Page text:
• Sold SLXX, iShares Corporate Bond ETF. This just triggered a limit order at £150. Partial sale. I got into this in January at £130/share, what I thought was top of the market. It’s carried on rising after my sale and sits at £152. I can’t believe it. I remain long on this but will look to continue to reduce my exposure.
  • Sold HSBC. I’ve been in this for a long time (since over £6.00). It’s been languishing around £4.40 for ages despite a divi yield of over 6pc. But recent rally of up above £5.00 feels like a good time to trim exposure; banking stocks make me nervous and HSBC has confirmed its divi isn’t really sustainable.
  • Sold CRE, Creston research.  I haven’t been following these guys for a while.  But a UK-focused market research firm doesn’t feel like a good place to be post Brexit drop in confidence; research is an easy thing to pull the plug on. I’m closing out my entire position.  I’ll recycle a bit of this into something US-based but in general this liquidation is part of a gradual reduction in exposure.


July

  • Sold VUKE, Vanguard’s FTSE-100 tracker.  FTSE up above 6700 feels great.  This has helped push my UK equity allocation over 3% ahead of my target.  I’m trimming my exposure slightly.  My US equity is 1% underweight but that’s not enough for urgent remedial action.
  • Slight reweighting of my target allocation.  I don’t like reweighting, but with my net worth now 20% larger (in GBP terms, sigh) than six months ago, I feel my leverage is a bit high, and my bond exposure is also a bit high.  I can afford to up my risk exposure a bit provided I continue to pay down debt.  And I can’t face buying bonds at the latest prices [is this rational?  Should my target allocation be stuck to?  Time will tell].  So I’ve reduced my bond target from 45% to 40%, and also my leverage target from -45% to -40%.  Equity target remains at 100%.  This pushes my equity:fixed income split from 100:45 to 100:40 but reduces my gearing from 45/145 (31%) to 40/140 (28%), but now UK:US is reversed from 40%:35% to 35%:40%.
From 20/7/16 Aus Int’l UK USA Total
Equity 4% 16% 40% 40% 100%
Fixed income 1% 4% 20% (25%) 15% 40% (45%)
Cash 0% 0% -25% -15% (-20%) -40% (-45%)
Total 5% 20% 35% (40%)  40% (35%) 100%
  • Sold ARM. With the Softbank acquisition pushing ARM up to £17 (up from £9 in January) I took some profits – I sold a third of my holding.
  • Sold ADN.  General Brexit-related uplift in Aberdeen allows me to crystallise slightly less of a loss.  I’m taking it.  I think Brexit can’t help, nor can general world downturn if it all goes t*ts up.
  • Sold Next.  An opportunistic limit order caught Next, post brexit, at £45.  Now, three weeks later, it’s £51 – up 15%.  I’ll take profits. My pre-Brexit holding remains intact.

June 2016

  • Sold SLXX. The core iShares corporate bond ETF in the UK has just pipped £140. Time to trim back a little. If the UK really is toast (not clear, currently) then corporate default rates could rise. Unlikely but I’d rather have the cash to recycle into housebuilders.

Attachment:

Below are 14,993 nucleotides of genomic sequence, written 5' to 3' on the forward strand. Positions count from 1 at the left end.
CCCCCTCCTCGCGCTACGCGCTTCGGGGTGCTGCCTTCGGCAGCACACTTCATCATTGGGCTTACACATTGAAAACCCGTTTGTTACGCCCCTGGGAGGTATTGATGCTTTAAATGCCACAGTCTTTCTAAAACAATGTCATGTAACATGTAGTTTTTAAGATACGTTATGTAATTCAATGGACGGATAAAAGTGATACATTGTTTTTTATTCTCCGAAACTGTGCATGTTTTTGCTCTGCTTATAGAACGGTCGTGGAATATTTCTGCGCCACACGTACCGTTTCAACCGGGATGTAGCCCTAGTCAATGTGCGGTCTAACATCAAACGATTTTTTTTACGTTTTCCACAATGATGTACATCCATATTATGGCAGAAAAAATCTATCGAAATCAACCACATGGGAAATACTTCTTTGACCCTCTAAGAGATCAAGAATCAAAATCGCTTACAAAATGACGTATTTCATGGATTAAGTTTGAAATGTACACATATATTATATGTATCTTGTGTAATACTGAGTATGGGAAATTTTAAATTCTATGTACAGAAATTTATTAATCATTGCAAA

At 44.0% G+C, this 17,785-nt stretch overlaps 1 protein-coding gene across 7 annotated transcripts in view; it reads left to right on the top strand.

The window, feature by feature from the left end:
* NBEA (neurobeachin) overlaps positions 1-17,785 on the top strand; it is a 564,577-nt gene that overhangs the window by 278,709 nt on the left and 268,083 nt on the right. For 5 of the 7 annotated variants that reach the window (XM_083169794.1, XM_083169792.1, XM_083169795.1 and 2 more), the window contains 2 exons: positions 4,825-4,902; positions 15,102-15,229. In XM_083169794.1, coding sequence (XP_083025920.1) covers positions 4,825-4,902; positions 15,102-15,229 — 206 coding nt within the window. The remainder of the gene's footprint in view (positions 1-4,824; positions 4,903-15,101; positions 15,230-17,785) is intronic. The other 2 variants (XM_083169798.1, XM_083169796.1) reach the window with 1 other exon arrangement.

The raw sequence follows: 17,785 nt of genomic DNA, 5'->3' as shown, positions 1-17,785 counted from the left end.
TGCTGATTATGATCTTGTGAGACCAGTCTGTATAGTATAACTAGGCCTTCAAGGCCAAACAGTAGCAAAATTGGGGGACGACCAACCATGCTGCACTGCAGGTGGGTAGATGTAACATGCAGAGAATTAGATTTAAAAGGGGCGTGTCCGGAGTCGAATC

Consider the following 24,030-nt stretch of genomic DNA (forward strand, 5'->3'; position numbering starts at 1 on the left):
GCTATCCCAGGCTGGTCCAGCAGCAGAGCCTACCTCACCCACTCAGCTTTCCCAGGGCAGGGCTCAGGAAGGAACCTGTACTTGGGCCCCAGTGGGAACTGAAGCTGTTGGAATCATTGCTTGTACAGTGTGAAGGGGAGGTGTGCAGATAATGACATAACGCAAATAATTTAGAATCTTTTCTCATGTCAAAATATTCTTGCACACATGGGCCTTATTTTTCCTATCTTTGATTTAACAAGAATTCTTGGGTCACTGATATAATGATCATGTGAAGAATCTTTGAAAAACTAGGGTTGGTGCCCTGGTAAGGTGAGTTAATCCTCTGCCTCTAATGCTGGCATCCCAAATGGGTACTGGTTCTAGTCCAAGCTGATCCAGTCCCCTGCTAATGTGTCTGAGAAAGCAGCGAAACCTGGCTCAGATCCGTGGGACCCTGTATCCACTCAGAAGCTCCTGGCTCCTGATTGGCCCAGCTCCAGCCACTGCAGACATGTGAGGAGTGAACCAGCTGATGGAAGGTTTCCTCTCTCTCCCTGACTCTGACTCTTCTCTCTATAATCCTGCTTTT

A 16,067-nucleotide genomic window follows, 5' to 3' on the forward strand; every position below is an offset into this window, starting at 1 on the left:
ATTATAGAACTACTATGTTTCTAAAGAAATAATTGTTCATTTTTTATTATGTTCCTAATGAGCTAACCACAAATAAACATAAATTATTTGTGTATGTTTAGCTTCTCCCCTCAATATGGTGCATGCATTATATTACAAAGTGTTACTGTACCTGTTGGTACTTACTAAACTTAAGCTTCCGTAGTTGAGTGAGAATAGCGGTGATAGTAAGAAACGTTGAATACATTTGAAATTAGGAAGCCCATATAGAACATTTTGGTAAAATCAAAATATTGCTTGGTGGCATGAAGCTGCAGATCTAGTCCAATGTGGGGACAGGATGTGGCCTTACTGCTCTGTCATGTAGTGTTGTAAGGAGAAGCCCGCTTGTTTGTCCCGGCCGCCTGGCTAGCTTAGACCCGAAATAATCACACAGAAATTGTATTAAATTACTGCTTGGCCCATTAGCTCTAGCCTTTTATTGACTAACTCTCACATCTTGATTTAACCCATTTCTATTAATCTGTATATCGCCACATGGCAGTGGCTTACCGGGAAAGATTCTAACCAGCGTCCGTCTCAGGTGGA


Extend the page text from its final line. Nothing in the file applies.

• Bought ETG.  It is tempting to buy more UK bargains but even with the market ‘rout’ (ha!) my UK equity position is only a fraction underweight.  In fact my most underweight position is International Equities.  ETG, a global dividend income fund on NYSE (but with a 62% exposure to European Equities), is now, at $13.50, on an 11% discount to NAV and has dropped about 8% recently.  It posts an 8% income yield and has been nicely predictable for years.  I’m topping up.
  • Bought BRK.B.  Slight dip in this belwether stock to $138 creates a slight buying opportunity.  I would get greedier below $130.
  • Bought DIS.  The pleasures and perils of Good-Til-Cancelled limit orders.  I haven’t been watching this stock but had an opportunistic buy order in from some months ago.  Interestingly this was the first post Brexit limit order to fill, at $95. Solid Buffett-style stock so while it isn’t a bargain I suspect as a long-term hold it will do fine.
  • Bought 87PN, a Barclays 7% note.  I’m noticing Barclays’ digital strengths recently and suspect their market position is more solid than their share price gives them credit for; right now I’m less sure about what to make of the Euro-zone-based Santander so will stick to UK notes.  I certainly think a 6.5% running yield in my SIPP is not to be sniffed at so I’m topping up.
  • Brexit!  Possible bargains clicked via my limit orders – bought some NXT at around £47 and some PSN at around £15 (now £12.50!). These limits clicked at levels which are now some way higher than the market prices, so I have then topped up again.  Buying falling knives isn’t comfortable but I consider both of these businesses to be broadly solid and hope their market falls are unwarranted.

May 2016

  • Nothing to report

April 2016

  • Bought some JNK. This is part of my continued efforts to rebalance towards USA and fixed income; conventional ETFs feel toppy and low yield, but JNK has quite a tight trading range and is yielding 6%.  It has been hit by the preponderance of shale oil/gas producers in the high yield debt market but with oil prices on the up I am hoping the worst is behind us.
  • Bought some banking debt.  I’m trying to rebalance toward bonds but can’t really stomach the low yields.  So I’m topping up on some old favourites: NWBD, LLPC, 87PN, ABB1 – which are generally yielding around 6% gross.